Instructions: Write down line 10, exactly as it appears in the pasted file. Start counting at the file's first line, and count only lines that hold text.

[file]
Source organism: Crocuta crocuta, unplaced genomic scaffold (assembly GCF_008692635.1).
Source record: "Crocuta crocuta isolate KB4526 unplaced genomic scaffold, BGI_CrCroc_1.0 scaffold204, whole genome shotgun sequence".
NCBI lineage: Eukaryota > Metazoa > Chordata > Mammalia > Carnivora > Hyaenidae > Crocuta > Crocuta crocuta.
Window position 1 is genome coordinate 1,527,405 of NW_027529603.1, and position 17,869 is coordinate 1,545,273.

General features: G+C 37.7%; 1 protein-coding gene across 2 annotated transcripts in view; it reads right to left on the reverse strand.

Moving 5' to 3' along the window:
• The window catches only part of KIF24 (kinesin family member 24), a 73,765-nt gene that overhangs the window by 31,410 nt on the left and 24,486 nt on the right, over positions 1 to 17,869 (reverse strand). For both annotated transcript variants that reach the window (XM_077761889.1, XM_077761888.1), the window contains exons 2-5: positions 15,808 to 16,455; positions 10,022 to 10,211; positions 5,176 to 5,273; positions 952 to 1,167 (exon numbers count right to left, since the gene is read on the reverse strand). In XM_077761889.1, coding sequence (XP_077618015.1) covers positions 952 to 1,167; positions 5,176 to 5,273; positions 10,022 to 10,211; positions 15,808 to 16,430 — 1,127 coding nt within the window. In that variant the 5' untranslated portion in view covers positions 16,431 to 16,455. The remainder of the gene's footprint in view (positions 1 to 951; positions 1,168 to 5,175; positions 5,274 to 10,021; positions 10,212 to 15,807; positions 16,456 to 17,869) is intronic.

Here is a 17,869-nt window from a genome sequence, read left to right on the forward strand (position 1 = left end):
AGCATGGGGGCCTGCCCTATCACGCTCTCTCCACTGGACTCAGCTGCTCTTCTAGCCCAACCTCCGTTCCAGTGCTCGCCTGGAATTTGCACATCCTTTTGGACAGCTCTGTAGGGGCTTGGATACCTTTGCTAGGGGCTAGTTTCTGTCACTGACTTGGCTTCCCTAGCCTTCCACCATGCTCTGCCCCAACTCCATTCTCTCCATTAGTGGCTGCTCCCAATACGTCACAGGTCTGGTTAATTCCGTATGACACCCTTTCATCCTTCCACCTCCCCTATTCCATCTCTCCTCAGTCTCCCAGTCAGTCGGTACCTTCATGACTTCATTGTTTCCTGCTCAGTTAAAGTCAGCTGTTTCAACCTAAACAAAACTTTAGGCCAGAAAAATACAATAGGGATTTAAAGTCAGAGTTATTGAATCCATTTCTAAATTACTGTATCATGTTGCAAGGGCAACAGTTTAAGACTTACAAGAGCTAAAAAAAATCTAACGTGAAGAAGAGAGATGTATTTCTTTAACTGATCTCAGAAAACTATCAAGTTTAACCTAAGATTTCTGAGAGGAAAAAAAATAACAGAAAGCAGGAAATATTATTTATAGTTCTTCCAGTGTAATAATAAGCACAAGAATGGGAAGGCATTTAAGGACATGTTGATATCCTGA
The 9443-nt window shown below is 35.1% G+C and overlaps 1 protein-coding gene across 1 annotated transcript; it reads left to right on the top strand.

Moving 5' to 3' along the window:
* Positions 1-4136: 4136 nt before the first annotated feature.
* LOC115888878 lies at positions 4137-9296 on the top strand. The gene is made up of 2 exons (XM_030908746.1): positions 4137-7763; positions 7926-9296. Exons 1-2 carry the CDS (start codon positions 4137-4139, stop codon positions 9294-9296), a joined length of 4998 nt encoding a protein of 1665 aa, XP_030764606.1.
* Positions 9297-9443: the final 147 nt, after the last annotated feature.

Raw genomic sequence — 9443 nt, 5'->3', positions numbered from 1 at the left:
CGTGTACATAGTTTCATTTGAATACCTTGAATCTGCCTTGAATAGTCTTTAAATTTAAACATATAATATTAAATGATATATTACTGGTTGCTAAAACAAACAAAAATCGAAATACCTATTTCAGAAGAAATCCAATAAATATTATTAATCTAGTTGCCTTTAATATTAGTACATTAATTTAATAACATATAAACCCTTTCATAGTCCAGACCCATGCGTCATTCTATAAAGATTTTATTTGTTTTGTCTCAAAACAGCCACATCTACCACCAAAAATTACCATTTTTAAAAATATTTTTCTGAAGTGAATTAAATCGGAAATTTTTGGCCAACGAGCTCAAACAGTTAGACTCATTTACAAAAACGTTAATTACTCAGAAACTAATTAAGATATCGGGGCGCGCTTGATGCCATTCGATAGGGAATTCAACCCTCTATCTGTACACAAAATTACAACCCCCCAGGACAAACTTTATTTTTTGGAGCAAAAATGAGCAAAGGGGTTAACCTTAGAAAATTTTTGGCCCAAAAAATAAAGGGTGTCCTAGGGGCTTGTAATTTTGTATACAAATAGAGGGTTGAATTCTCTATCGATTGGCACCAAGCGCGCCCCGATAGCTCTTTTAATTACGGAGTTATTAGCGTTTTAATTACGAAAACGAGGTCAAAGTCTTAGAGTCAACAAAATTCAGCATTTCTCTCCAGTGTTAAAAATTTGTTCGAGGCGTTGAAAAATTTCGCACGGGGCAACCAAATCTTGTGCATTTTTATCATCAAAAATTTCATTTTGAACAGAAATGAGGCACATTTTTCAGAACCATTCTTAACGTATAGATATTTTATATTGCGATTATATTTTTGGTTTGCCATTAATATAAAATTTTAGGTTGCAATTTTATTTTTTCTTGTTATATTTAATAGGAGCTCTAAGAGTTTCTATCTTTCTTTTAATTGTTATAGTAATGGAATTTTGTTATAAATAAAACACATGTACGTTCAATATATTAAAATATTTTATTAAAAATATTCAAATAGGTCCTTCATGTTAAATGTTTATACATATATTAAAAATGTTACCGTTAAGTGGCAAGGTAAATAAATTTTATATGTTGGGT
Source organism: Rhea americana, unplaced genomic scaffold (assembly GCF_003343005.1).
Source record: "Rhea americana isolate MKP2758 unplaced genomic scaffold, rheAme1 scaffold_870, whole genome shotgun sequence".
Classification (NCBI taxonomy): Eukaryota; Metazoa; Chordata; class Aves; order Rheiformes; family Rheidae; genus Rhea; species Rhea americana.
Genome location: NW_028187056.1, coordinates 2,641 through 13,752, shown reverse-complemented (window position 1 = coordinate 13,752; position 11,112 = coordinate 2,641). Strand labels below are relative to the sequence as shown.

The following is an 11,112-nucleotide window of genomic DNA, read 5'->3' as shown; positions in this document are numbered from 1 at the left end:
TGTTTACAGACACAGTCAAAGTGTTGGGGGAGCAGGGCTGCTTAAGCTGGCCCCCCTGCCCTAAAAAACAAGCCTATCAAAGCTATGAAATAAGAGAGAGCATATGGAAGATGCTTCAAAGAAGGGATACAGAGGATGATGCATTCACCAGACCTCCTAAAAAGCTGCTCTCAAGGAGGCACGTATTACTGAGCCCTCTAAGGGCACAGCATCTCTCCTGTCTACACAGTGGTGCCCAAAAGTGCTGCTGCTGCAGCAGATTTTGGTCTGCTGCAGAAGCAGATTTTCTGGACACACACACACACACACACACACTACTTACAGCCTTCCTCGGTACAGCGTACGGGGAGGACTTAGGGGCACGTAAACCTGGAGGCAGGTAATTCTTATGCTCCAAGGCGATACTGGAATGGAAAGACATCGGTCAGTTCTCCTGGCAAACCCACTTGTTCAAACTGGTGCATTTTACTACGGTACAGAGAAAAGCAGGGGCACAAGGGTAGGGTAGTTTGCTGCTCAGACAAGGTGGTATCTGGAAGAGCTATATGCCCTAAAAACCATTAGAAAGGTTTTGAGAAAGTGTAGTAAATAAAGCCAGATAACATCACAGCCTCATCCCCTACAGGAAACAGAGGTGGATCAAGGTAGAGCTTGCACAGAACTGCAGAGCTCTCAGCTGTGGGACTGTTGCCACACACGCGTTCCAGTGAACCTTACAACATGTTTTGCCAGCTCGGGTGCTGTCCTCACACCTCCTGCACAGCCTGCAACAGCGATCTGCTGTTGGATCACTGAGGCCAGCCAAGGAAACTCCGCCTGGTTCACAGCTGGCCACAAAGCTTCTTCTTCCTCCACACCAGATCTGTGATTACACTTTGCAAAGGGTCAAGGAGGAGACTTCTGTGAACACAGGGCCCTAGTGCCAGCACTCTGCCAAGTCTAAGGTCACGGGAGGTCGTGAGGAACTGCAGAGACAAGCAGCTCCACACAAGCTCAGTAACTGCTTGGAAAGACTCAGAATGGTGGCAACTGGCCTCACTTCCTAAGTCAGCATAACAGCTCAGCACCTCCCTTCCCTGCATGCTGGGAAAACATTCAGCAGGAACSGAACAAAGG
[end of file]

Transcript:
The 9443-nt window shown below is 35.1% G+C and overlaps 1 protein-coding gene across 1 annotated transcript; it reads left to right on the top strand.